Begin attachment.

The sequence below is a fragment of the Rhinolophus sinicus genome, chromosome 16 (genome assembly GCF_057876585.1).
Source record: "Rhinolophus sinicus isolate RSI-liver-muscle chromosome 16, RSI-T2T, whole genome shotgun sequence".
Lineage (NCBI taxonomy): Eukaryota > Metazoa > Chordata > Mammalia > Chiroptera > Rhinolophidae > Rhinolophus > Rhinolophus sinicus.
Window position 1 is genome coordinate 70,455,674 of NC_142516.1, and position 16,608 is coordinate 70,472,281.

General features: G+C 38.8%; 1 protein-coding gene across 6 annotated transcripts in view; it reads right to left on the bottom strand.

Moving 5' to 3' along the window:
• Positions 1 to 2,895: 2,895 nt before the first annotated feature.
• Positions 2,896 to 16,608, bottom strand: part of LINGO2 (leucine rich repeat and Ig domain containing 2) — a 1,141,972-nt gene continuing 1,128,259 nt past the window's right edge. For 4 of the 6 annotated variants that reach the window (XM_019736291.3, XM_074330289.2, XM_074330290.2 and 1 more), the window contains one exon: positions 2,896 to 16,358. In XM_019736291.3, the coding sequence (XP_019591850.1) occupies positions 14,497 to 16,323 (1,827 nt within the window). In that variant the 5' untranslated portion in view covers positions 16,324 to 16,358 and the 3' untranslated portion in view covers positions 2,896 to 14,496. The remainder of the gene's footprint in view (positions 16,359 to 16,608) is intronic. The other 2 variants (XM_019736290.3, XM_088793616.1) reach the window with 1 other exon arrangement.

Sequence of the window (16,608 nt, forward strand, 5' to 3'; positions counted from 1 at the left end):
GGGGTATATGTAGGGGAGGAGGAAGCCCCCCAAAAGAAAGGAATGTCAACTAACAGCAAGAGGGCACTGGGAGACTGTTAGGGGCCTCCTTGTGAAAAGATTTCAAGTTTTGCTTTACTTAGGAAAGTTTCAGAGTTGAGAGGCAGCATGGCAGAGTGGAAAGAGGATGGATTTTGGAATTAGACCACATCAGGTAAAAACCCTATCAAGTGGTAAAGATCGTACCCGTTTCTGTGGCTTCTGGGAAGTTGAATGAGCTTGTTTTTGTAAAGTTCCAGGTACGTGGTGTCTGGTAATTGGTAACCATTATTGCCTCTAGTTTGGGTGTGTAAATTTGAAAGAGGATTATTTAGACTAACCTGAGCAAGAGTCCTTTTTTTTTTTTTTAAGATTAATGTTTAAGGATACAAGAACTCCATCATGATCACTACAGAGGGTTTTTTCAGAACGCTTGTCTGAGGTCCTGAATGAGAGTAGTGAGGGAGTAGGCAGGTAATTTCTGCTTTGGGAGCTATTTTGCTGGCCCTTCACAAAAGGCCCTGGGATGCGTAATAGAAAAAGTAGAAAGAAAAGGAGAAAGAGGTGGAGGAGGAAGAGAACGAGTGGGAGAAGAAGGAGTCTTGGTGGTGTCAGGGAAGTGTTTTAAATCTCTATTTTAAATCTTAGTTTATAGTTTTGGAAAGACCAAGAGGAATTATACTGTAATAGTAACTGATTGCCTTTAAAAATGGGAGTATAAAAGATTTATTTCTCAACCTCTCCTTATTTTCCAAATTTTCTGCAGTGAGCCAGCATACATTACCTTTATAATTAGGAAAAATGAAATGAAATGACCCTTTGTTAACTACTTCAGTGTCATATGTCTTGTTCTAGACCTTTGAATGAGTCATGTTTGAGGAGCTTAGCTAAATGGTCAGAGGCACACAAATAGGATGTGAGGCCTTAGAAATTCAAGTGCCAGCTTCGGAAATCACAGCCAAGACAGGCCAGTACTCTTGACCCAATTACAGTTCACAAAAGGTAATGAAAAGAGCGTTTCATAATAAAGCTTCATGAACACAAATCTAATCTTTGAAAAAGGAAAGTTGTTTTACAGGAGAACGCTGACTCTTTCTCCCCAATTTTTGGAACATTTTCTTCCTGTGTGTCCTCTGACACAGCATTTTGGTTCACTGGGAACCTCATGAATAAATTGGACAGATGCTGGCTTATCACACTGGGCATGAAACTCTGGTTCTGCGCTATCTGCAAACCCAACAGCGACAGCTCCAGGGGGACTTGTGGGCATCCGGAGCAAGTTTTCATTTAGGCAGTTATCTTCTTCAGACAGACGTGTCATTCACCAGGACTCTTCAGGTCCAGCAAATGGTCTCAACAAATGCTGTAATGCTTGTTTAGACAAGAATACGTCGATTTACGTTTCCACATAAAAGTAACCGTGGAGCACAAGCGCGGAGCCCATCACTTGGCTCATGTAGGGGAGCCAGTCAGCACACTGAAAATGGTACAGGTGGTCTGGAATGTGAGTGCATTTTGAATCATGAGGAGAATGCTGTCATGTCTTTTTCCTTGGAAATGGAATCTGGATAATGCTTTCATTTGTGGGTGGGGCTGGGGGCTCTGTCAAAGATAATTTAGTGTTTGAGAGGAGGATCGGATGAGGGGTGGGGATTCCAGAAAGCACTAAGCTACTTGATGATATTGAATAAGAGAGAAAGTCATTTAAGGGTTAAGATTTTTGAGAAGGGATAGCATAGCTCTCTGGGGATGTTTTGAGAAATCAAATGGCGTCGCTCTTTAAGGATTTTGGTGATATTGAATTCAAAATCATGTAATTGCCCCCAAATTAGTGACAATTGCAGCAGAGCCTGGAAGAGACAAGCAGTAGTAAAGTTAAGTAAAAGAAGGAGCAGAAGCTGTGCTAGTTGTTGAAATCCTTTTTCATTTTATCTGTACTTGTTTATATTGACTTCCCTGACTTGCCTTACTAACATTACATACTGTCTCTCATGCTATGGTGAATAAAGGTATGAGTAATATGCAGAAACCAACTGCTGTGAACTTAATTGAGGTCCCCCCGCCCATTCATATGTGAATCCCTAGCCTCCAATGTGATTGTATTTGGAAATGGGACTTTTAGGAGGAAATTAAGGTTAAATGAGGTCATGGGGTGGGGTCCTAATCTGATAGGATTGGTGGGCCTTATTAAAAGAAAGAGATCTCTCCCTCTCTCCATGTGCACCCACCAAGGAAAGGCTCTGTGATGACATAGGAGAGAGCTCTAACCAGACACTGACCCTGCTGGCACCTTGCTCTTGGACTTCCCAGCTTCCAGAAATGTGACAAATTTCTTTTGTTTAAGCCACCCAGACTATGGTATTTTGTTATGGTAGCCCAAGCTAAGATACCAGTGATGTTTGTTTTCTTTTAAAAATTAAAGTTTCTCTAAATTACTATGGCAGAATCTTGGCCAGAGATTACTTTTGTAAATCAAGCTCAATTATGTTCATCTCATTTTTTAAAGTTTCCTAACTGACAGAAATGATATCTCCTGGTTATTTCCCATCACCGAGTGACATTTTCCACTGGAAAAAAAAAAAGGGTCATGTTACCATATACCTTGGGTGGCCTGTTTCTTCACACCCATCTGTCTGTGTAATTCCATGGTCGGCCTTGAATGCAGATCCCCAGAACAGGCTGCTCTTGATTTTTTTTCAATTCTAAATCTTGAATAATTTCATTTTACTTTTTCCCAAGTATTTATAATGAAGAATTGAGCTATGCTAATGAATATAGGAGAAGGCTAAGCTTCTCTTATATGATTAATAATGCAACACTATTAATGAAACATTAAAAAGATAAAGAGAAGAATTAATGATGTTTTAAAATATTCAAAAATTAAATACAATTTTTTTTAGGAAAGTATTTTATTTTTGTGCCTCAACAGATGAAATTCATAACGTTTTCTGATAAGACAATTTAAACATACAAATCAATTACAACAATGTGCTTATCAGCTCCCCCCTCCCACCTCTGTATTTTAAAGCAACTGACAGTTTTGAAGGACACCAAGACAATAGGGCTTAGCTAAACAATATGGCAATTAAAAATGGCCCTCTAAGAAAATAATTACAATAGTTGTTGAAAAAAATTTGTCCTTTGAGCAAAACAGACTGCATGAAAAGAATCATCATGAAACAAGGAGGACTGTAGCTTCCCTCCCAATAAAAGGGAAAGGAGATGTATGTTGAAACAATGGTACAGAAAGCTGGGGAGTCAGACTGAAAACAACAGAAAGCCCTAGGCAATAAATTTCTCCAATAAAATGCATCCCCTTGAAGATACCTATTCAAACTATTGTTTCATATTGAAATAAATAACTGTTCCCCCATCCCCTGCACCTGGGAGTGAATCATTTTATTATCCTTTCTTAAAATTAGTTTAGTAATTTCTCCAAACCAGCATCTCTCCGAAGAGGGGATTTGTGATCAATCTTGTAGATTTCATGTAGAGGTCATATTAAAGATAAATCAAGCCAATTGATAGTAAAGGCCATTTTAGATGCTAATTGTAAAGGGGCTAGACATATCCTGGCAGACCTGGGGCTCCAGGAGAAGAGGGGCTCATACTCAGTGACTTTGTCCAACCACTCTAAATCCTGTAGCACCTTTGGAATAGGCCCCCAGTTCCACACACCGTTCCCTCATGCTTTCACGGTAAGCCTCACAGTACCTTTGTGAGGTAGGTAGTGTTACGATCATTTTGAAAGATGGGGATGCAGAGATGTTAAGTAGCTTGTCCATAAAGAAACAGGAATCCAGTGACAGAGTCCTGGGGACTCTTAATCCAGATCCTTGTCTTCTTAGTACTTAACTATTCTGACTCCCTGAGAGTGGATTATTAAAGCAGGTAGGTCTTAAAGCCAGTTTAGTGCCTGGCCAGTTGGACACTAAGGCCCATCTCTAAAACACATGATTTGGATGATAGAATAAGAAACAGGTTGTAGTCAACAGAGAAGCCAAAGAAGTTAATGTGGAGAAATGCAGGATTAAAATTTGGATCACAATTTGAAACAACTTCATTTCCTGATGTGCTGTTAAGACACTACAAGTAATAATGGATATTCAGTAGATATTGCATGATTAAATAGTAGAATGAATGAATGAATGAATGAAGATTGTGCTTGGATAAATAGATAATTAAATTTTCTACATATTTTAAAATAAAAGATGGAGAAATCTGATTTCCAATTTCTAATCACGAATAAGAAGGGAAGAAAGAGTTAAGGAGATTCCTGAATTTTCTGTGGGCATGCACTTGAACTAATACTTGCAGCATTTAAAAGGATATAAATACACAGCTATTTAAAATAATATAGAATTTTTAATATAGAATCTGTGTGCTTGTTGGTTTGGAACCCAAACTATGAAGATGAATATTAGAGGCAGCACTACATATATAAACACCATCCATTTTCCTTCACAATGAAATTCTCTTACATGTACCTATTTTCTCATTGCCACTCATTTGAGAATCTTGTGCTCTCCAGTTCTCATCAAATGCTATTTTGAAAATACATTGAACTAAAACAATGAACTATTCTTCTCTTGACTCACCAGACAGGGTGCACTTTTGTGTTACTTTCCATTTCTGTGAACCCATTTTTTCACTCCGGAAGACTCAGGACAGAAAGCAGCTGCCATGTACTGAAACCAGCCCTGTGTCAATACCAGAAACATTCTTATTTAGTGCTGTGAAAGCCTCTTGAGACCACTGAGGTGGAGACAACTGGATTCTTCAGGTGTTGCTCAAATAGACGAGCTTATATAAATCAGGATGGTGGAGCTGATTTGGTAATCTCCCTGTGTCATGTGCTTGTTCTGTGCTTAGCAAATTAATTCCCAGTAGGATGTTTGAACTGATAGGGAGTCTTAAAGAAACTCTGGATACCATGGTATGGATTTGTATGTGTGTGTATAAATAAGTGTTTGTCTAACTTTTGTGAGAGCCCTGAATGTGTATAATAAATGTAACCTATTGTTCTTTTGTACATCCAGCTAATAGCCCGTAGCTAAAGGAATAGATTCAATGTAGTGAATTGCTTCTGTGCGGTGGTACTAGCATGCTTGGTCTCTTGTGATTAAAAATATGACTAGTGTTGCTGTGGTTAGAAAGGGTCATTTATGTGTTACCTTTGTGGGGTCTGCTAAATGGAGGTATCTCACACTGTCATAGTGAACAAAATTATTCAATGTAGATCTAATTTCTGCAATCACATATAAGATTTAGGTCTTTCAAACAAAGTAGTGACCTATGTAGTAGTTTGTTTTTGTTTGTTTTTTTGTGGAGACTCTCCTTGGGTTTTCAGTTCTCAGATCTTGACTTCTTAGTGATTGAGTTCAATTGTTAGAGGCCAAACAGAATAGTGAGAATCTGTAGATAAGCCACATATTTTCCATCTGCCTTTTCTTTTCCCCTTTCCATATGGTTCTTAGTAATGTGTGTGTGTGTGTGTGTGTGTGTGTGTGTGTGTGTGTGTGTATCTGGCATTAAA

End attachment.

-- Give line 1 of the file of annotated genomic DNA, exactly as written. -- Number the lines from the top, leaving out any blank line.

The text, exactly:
The sequence below is a fragment of the Rhinolophus sinicus genome, chromosome 16 (genome assembly GCF_057876585.1).